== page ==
Mansharamani et al is small (n = 33 over 10 years), so it is possible
that real improvements were not recognized. The recent study from
Switzerland2 found that the PCP-related mortality
rate in the two groups was actually similar (HIV-infected group, 11%;
non-HIV-infected group, 19%). In the Swiss study, however, the authors
document that, while the number of non-HIV-infected patients was also
small (n = 32), during the period of their study the non-HIV-infected
patients with PCP had, in fact, benefited from advances since their
mean length of hospital stay declined during the study period along
with their mortality rate.
There are several additional reasons, as Mansharamani et al comment,
why HIV-infected patients might have better outcomes when they develop
PCP: (1) their period of susceptibility can be predicted by an
objective laboratory test, the CD4 T-lymphocyte count; (2) PCP is by
far the most likely cause of diffuse pulmonary disease in those with
CD4 T-lymphocyte counts < 200/μL, while in patients with other
immunosuppressive disorders the differential diagnosis is much broader,
making a focused diagnostic approach and an appropriate empiric
therapeutic regimen much more difficult to construct; (3) many
HIV-infected patients are well-educated about the initial
manifestations of PCP and the need for prompt medical interventions;
and (4) many HIV-infected patients are free of other confounding
systemic insults from underlying disease, cytotoxic drug treatment, and
concurrent infections. Thus, recognizing the onset of PCP, establishing
the specific diagnosis, and completing a course of therapy are often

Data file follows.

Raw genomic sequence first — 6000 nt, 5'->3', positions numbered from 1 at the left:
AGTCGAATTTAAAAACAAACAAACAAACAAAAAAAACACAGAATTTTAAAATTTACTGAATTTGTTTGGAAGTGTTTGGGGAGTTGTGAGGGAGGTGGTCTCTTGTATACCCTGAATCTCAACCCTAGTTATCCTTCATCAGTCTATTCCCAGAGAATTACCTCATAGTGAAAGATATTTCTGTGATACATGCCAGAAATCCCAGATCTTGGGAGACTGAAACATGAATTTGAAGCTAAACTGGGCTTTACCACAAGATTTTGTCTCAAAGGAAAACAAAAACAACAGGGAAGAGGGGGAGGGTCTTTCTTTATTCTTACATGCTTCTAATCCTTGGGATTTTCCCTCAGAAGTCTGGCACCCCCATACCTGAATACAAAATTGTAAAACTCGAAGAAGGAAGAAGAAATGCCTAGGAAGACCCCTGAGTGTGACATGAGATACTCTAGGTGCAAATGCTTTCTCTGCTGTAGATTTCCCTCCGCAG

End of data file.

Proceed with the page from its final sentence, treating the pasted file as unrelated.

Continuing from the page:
much more straightforward in patients with HIV than in patients who
have cancer or have undergone organ transplantation.
Over the past 20 years, much has been learned about the diagnosis and
treatment of PCP. It is possible to identify patients at high risk for
HIV-related PCP based on peripheral blood CD4 T-lymphocyte counts, and
the period of risk for other patients is recognizable in relation to
the immunosuppressive therapies. Effective regimens for prophylaxis
have been developed. Sensitive and specific methods for diagnosis have
allowed for earlier diagnosis in many cases. Adjuvant corticosteroid
therapy has decreased the number of patients with HIV-related PCP who
develop respiratory failure. Finally, the armamentarium of therapeutic
agents has increased to include atovaquone, clindamycin-primaquine, and
There is, however, much work yet to be done, especially in
patients who have cancer and have undergone organ transplantation.
First, cancer and organ transplant patients would benefit from the
development of an objective test of their susceptibility to PCP;
unfortunately, in these populations the circulating CD4 T-lymphocyte
count is not nearly as sensitive a marker as it is for patients with
HIV infection. Second, less invasive diagnostic tests would facilitate
early diagnosis: the use of oral washes tested with sensitive and
specific nucleic acid amplification techniques hold considerable
promise.3Third, as sulfonamide-resistant PCP appears to
be a clinically important occurrence,4tests for clinical
laboratories to identify resistant organisms and new drugs with novel
mechanisms of action need to be developed. There is woefully little
activity in the area of drug development, although
echinocandins5and primaquine analogs hold some
The dual message of Mansharamani et al is both that progress has been
made and that there is much yet to be done. Clearly, with this problem,
as with so many others, there are “miles to go” before the
morbidity and mortality produced by PCP are effectively eliminated.